tl;dr: Use either of these, which pair like with like:
In Star Wars: The Clone Wars, Christopher Lee’s character Count Dooku was decapitated, but not before he was dismembered.
In Star Wars: The Clone Wars, Christopher Lee’s character Count Dooku was beheaded, but not before he was belimbed.
Either is perfectly understandable in that context.
Image credit Cajun Pro @ Deviant Art
You might try to get away with disarm if you were just joking around, but the formal term is dismember, which per the OED means:
trans. To deprive of limbs or members; to cut off the limbs or members of; to tear or divide limb from limb. (In quot. 1697, to castrate.)
- 1697 Potter Antiq. Greece ɪɪ. iii. (1715) 204 ― Some were so rigid Observers of the rules of chastity that··they dismember’d themselves.
- 1855 Macaulay Hist. Eng. IV. 286 ― To be torn with redhot pincers, smeared with melted lead, and dismembered by four horses.
- 1830 J. G. Strutt Sylva Brit. 93 ― Its branches are so tough as to withstand the fury of gales that would dismember most other trees.
c. To carve: said in reference to herons and some other birds. Obs.
- 1804 Farley Lond. Art Cookery (ed. 10) 293 ― To dismember a Hern. Cut off the legs, lace the breast down the sides.
fig. To divide into parts or sections, so as to destroy integrity; to cut up, cut to pieces, mangle, mutilate: in recent use chiefly, To divide and partition (a country or empire)
To cut off, sever from the body (a limb or member).
- 1675 Traherne Chr. Ethics xx. 319 ― A hand, or foot dismembred from the body.
If you are attempting parallelism of form, then dismember matches decapitate in that both are multi-syllable words derived from Latin. The OED etymology entry for dismember says:
Etymology: a. OFr. desmembre‑r (11th c. in Hatz.-Darm.), mod.Fr. démembrer = Pr., Sp., and Ital. desmembrar, Ital. di)smembrare, med.L. dismembrāre and dēmembrāre, f. dis- 4, de- 6 + membrum limb.
So a member means any limb. In the 1697 citation provided above, it means the male member.
The gruesome Wikipedia entry on dismemberment starts off with the following text:
Dismemberment is the act of cutting, tearing, pulling, wrenching, or otherwise removing the limbs of a living thing. It has been practised upon human beings as a form of capital punishment, can occur as a result of a traumatic accident, or in connection with murder, suicide, or cannibalism. As opposed to surgical amputation of the limbs, dismemberment is often fatal to all but the simplest of creatures.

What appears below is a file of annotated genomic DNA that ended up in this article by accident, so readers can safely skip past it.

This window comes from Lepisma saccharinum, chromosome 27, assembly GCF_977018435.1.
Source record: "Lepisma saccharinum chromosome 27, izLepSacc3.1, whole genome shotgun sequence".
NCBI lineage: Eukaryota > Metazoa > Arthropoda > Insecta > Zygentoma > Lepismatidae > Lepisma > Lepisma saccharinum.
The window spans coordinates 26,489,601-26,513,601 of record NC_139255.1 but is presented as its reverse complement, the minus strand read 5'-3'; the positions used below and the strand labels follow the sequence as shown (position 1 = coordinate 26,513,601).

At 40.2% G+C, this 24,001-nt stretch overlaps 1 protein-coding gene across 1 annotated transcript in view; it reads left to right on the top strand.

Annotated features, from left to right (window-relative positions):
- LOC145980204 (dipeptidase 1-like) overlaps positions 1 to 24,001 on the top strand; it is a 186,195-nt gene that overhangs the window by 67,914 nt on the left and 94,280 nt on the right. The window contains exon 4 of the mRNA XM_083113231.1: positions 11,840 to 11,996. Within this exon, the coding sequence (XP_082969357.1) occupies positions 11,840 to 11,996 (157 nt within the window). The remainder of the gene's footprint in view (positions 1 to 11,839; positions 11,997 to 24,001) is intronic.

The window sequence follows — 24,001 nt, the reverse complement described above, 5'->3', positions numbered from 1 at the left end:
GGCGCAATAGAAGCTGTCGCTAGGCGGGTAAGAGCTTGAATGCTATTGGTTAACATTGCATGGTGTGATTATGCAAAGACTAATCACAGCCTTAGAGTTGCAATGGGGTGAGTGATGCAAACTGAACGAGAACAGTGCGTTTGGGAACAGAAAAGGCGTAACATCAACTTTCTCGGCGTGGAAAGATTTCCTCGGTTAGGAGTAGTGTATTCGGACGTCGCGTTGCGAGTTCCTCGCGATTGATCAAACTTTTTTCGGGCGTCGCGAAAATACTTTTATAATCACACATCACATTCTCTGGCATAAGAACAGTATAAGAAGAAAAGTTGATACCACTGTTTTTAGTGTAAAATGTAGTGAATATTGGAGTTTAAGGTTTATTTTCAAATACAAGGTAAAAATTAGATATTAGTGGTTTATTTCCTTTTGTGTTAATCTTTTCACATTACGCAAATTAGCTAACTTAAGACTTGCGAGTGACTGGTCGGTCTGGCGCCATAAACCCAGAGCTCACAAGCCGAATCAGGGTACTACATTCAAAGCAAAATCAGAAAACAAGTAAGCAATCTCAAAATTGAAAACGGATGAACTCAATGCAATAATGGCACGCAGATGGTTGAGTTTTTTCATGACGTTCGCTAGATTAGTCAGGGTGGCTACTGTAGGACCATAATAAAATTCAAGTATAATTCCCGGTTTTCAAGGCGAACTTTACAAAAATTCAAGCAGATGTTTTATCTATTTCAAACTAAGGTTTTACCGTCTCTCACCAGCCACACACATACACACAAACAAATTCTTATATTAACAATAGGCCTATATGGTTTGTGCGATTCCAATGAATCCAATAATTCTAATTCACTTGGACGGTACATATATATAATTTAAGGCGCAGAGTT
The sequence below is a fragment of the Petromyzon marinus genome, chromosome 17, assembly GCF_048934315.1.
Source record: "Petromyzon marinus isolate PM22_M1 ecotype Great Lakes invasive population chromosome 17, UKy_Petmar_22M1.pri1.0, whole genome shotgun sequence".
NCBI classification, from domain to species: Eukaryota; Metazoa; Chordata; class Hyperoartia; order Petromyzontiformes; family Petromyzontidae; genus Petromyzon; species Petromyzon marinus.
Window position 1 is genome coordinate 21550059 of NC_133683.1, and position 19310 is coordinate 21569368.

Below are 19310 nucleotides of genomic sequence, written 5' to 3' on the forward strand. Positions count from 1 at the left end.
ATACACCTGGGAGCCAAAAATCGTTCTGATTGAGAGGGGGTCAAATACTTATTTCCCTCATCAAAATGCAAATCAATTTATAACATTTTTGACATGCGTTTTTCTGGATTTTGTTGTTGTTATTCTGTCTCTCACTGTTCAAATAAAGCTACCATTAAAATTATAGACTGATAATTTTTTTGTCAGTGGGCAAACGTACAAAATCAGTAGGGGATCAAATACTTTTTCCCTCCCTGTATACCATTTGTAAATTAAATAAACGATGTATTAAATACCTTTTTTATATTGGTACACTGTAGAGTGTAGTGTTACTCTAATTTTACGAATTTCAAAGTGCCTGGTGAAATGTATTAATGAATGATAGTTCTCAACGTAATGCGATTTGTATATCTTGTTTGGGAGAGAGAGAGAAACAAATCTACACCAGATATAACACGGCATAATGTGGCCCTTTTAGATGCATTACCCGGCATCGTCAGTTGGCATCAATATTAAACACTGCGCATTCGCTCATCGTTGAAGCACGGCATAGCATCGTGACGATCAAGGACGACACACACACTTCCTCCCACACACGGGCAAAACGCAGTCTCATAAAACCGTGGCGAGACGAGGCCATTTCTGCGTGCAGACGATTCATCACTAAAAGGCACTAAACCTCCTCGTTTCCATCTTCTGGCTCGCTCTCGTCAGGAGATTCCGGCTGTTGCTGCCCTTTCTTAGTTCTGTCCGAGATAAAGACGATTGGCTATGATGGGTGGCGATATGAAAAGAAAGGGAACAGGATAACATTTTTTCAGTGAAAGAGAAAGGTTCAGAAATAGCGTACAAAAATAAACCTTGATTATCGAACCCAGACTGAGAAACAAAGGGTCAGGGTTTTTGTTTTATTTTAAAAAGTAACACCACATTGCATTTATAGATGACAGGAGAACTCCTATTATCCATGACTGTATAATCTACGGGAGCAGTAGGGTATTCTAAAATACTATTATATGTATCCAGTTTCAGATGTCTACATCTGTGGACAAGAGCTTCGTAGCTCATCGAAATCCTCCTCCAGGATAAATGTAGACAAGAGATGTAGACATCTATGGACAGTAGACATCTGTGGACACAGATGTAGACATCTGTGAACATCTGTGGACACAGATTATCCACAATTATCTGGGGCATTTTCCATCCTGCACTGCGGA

That leads to a sentence like this:
- In Star Wars: The Clone Wars, Christopher Lee’s character Count Dooku was decapitated, but not before he was dismembered.
However, if you are looking for a word to pair with behead, then dismember is arguably too ornate. As discussed in Why is it “behead” and not “dehead”?, we didn’t need a Latinate de- there because we were using the Germanic prefix be- in the ancient way that means to bereave someone of something. In the OED entry for be-, they mention belimb:
An ancient application, no longer in living use, was to express the sense of ‘bereave of,’ as in behead, belimb, etc.”
Wiktionary gives belimb the following sense:
(transitive, obsolete) To cut off a limb or limbs; dismember; mutilate; disfigure.
Like the verb beland meaning to deprive someone of their lands (destierro in Spanish), the verb belimb for depriving someone of a limb is no longer used much in current English. However, given the appropriate context and setup, this old wold could be easily dusted off and use.
The verb belimb was used in Middle English, where like all words at that time it enjoyed a wealth of spelling variants. The entry in the University of Michigan’s Middle English Dictionary gives this sense for belimb:
To sever limb from limb; esp., to mutilate or maim (an enemy, an offender) by cutting or tearing off a part of his body; refl. mutilate oneself.
Belimb has various Middle English citations, including one from Robert of Gloucester’s Chronicle, where King Knut “out of wrath had hostages belimbed”:
þeruore þe kẏng Knout wẏþ hem was so wod wroþ,
And vor wraþþe let bẏlẏme her ostages þat were.
When you place it in the context of beheaded, belimbed is completely understandable.
- In Star Wars: The Clone Wars, Christopher Lee’s character Count Dooku was beheaded, but not before he was belimbed.
If you aren’t trying for literary parallelism, perhaps this does not matter so much.
Another rather ugly term with a related medical sense is brachiotomy, which the Free Dictionary gives as:
- Amputation of an arm to effect vaginal delivery, a procedure with no legally viable indications in modern obstetrical practice.
- Forequarter amputation.
Even though sense 2 is close, its overtone of medicate amputation and its fancy classical roots make it unsuitable for most normal discourse.
If you wanted to use the same verb for both bodily separations, you could do worse than choose the pedestrian sever, perhaps like this:
- In Star Wars: The Clone Wars, Christopher Lee’s character Count Dooku arm was severed from his body right before his head was.